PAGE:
Author Topic: Living on Passive Income: How Does it Actually Work?  (Read 1153 times)

DavidN

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Living on Passive Income: How Does it Actually Work?
« on: August 03, 2018, 10:18:41 PM »
I'm still really new to everything investment and finance related, so please forgive me if this is a dumb question. I've been reading a ton of material and always enjoying making my way through the blog posts in chronological order.

One thing I keep seeing pop up is Mr. Money Mustache and others online talking about getting to the point where their living expenses are lower than their passive income, which means they can retire early. Obviously real estate rentals are a large part of some people's passive income, but what else is typically included in this? I see a lot of talk about prioritizing 401k and Roth IRA, for example, but both of those can't really be touched easily until you're 59.5 years of age, right?

Is all of the other passive income that people are talking about, and presumably withdrawing to pay for expenses if they retire before 60, from taxable investment accounts? Those always seem to be on the bottom of the investment priority lists out there, so I'm just trying to wrap my head around how people are doing this. Maxing out a 401k and one Roth IRA per spouse would $29,500 per year and it seems the recommendation to invest in taxable accounts only comes once you've done that.

Thanks again for any help clearing this up and sorry if there is a big stickied post on one of the boards.

mjr

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MDM

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Re: Living on Passive Income: How Does it Actually Work?
« Reply #2 on: August 03, 2018, 11:24:04 PM »
I see a lot of talk about prioritizing 401k and Roth IRA, for example, but both of those can't really be touched easily until you're 59.5 years of age, right?

Thanks again for any help clearing this up and sorry if there is a big stickied post on one of the boards.
Like this one? :)

How to withdraw funds from your IRA and 401k without penalty before age 59.5

joonifloofeefloo

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Re: Living on Passive Income: How Does it Actually Work?
« Reply #3 on: August 04, 2018, 12:37:41 AM »
Under "passive income" some would also include businesses or royalties that no longer require the owner's activity; disability pensions; renting out rooms in one's home. Probably some other things, too, that I'm not thinking of.

DavidN

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Re: Living on Passive Income: How Does it Actually Work?
« Reply #4 on: August 04, 2018, 10:45:19 AM »
Thanks a lot for the replies!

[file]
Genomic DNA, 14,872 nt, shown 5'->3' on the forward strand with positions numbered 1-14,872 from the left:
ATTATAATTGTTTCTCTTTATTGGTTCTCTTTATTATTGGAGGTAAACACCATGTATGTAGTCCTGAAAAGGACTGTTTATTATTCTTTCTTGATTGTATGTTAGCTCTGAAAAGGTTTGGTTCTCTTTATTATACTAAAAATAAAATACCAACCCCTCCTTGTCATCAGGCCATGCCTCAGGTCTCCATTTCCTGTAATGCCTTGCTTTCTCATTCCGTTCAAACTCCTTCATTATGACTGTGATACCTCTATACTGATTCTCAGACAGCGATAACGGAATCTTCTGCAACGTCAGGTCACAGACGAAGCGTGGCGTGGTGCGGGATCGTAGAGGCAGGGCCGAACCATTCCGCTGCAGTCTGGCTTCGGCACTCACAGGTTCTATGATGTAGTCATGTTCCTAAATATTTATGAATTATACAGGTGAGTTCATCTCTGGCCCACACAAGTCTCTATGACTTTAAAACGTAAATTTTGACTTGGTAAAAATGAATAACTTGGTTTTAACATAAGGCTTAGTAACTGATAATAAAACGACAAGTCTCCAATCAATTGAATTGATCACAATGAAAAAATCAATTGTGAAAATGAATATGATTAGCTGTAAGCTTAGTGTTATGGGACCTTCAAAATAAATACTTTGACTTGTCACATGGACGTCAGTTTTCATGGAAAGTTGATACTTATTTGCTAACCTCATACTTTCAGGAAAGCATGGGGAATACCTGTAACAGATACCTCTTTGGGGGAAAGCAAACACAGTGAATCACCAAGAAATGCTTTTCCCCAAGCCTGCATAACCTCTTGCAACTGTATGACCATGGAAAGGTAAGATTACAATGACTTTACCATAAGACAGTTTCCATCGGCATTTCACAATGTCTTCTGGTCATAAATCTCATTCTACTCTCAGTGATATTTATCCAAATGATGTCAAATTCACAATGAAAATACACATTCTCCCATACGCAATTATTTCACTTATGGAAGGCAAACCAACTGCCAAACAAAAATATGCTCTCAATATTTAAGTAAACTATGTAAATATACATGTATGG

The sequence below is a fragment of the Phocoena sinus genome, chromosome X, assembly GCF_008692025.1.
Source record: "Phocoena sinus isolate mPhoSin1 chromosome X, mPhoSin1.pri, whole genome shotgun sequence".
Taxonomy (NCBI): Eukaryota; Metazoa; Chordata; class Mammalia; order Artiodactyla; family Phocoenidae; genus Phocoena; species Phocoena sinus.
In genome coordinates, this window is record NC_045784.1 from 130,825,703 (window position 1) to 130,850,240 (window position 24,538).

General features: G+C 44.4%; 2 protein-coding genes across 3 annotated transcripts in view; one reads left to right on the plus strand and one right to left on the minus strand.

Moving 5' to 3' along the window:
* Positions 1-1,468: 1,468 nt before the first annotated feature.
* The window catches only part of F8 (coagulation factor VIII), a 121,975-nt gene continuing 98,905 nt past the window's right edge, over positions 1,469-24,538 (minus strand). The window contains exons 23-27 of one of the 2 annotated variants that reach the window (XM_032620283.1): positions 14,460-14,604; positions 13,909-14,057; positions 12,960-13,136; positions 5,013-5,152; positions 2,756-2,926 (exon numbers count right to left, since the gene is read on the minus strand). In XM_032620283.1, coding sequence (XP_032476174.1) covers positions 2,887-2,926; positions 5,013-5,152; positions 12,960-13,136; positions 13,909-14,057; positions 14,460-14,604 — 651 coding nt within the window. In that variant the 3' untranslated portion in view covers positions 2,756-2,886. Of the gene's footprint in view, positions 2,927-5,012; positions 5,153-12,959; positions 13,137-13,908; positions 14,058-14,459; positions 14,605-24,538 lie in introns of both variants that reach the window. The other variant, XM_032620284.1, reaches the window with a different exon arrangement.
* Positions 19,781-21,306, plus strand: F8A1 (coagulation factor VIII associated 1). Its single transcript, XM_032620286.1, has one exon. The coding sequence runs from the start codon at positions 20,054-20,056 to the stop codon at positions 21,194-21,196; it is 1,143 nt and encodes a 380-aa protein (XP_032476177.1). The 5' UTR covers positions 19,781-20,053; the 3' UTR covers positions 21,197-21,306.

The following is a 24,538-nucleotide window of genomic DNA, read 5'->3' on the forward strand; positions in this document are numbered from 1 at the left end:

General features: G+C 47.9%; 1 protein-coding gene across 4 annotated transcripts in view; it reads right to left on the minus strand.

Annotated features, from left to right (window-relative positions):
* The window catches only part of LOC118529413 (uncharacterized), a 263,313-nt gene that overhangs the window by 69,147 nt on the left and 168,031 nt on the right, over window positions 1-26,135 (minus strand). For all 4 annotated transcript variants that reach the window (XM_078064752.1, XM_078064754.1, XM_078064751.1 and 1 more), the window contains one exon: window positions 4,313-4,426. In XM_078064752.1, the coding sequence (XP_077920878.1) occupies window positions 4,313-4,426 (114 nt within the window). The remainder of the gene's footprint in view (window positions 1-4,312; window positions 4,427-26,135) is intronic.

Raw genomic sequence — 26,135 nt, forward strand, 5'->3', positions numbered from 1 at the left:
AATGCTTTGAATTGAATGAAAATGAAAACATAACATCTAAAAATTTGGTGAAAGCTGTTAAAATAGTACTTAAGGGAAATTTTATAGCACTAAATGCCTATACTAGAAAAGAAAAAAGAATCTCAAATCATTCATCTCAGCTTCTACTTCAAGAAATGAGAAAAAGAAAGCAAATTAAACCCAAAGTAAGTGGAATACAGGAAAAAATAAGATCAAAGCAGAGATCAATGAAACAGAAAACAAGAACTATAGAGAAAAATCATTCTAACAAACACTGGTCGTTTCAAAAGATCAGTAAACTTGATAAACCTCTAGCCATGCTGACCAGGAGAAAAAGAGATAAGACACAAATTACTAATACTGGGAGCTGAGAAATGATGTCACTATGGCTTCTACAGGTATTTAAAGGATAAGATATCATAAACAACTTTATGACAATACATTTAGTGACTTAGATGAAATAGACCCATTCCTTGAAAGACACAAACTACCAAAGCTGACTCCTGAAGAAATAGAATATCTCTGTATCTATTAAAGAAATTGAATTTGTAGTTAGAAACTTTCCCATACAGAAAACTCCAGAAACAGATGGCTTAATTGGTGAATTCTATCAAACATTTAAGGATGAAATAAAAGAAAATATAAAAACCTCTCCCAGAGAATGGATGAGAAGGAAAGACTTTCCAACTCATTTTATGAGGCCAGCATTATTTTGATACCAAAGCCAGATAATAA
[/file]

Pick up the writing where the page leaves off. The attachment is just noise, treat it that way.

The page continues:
I had no idea about being able to move around and withdraw funds from IRA and 401k before age 59.5 That's great information to have.

Found another thread from a poster that was confused about similar things:

https://forum.mrmoneymustache.com/investor-alley/slightly-overwhelmed/

This is all rather overwhelming at first, but I'm sure it will begin making more sense the more time I spend studying the topic.

joonifloofeefloo

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Re: Living on Passive Income: How Does it Actually Work?
« Reply #5 on: August 04, 2018, 10:54:21 AM »
This is all rather overwhelming at first, but I'm sure it will begin making more sense the more time I spend studying the topic.

Definitely :)    Really, just keep hanging out here -and asking specific questions like you had here- and things will click.

freeat57

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Re: Living on Passive Income: How Does it Actually Work?
« Reply #6 on: August 04, 2018, 11:07:55 AM »
First, a disclaimer; I was FIRE before I ever heard of MMM.  My path to FIRE was not really planned or strategic, just financial laziness on my part and good childhood training.  Here's how it worked for me.  I got a great education, mostly paid for by scholarships.  Through a couple of unlikely events, I got a highly paid job at a megacorp and kept it for almost 20 years before being downsized.  I have always lived frugally (the "childhood" part). 

After a few years at the megacorp, I was maxing out my 401K and had paid off my inexpensive house.  Extra money piled up in my checking accounts and I occasionally sent off a big check to Vanguard.  The match in the 401k was company stock and I also got stock options and grants (bonuses in the form of stock) along the way.  On the options, I would let them lie until the expiration date approached and then I would do a cashless buy and hold if they had any value.  The stock split twice while I was at the company and it pays a good dividend, which I always reinvested. 

So, the bottom line is that my after tax investments now yield slightly more in dividends than my frugal annual budget. Just looking at my annual income and expenses, I appear to be a normal guy living a bit above the poverty level.  However, if my 14 year old car were to blow up tomorrow, no sweat!  I'll just go buy another one with cash.  C'est la vie!